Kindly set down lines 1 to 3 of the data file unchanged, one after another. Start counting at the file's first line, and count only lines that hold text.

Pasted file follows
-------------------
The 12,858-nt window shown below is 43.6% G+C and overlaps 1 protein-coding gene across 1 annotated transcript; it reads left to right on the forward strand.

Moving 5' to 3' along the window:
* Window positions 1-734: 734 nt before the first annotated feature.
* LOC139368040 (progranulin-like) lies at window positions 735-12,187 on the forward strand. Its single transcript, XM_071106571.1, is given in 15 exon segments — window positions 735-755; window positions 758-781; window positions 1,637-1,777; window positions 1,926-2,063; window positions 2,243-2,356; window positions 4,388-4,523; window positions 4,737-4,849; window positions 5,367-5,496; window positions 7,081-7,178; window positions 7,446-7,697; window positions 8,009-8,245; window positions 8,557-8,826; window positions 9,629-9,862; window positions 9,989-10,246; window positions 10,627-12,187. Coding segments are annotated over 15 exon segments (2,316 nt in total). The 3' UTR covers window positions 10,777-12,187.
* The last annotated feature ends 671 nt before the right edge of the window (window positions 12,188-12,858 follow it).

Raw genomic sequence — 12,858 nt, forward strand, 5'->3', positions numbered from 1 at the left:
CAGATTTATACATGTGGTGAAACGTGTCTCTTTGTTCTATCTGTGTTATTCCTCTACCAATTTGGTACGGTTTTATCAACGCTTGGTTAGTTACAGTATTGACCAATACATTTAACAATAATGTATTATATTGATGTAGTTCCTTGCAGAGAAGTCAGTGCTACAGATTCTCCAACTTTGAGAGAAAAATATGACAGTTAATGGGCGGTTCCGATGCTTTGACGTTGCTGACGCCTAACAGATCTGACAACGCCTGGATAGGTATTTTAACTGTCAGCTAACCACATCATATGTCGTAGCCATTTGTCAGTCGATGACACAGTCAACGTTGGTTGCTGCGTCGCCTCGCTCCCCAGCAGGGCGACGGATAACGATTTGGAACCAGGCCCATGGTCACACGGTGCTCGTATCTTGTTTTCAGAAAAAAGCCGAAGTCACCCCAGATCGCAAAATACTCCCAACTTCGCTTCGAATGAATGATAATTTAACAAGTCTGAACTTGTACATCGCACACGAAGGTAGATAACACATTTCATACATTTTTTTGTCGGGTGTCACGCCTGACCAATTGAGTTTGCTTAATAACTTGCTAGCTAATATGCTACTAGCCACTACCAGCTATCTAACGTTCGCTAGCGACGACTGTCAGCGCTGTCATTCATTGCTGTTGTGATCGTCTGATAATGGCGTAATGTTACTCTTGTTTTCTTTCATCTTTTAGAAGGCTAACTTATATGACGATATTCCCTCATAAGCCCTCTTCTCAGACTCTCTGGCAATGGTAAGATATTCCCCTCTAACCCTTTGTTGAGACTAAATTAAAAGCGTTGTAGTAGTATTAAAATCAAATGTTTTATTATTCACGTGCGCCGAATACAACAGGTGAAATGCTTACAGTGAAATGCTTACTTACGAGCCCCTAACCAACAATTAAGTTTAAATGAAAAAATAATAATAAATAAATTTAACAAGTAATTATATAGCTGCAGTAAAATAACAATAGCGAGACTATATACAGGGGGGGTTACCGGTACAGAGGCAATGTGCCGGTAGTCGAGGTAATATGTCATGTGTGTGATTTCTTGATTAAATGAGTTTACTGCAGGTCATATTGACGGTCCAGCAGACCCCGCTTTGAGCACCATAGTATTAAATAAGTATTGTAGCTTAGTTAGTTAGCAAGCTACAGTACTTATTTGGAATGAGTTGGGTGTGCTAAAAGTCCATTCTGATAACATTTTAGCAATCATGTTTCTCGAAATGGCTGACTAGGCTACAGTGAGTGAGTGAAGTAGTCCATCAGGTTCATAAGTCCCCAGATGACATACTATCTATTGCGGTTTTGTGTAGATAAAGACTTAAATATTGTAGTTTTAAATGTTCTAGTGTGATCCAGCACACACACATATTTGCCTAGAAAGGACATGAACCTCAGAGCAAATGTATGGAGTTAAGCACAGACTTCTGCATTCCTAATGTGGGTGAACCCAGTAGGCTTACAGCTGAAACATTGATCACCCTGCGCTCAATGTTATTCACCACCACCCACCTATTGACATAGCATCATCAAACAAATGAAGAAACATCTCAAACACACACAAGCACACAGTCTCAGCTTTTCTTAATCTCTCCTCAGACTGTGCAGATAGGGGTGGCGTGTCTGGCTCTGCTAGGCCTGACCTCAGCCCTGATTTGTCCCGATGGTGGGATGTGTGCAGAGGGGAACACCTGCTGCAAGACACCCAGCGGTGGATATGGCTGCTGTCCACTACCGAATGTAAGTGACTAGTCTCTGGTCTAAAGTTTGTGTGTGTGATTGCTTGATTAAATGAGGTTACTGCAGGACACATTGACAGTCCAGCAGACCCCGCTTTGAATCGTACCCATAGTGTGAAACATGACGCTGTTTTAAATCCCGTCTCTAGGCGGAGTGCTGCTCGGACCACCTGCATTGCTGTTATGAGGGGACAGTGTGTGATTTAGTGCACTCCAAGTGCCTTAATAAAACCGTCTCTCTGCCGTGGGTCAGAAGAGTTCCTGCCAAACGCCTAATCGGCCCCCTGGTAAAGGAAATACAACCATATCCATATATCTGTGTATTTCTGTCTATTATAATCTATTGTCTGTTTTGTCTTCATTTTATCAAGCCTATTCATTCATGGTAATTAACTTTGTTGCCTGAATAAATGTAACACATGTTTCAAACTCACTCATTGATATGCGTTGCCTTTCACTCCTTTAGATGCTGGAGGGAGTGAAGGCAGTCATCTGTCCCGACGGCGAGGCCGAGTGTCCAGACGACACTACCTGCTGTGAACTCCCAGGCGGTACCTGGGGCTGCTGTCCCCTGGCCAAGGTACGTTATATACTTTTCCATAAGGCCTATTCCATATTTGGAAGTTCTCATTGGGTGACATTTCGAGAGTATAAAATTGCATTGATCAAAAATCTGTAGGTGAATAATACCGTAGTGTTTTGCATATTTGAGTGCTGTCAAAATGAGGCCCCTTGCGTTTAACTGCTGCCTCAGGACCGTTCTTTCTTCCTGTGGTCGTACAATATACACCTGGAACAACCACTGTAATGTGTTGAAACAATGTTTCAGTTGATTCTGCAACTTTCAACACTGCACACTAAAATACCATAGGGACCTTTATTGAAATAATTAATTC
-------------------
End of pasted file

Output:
The 12,858-nt window shown below is 43.6% G+C and overlaps 1 protein-coding gene across 1 annotated transcript; it reads left to right on the forward strand.

Moving 5' to 3' along the window:
* Window positions 1-734: 734 nt before the first annotated feature.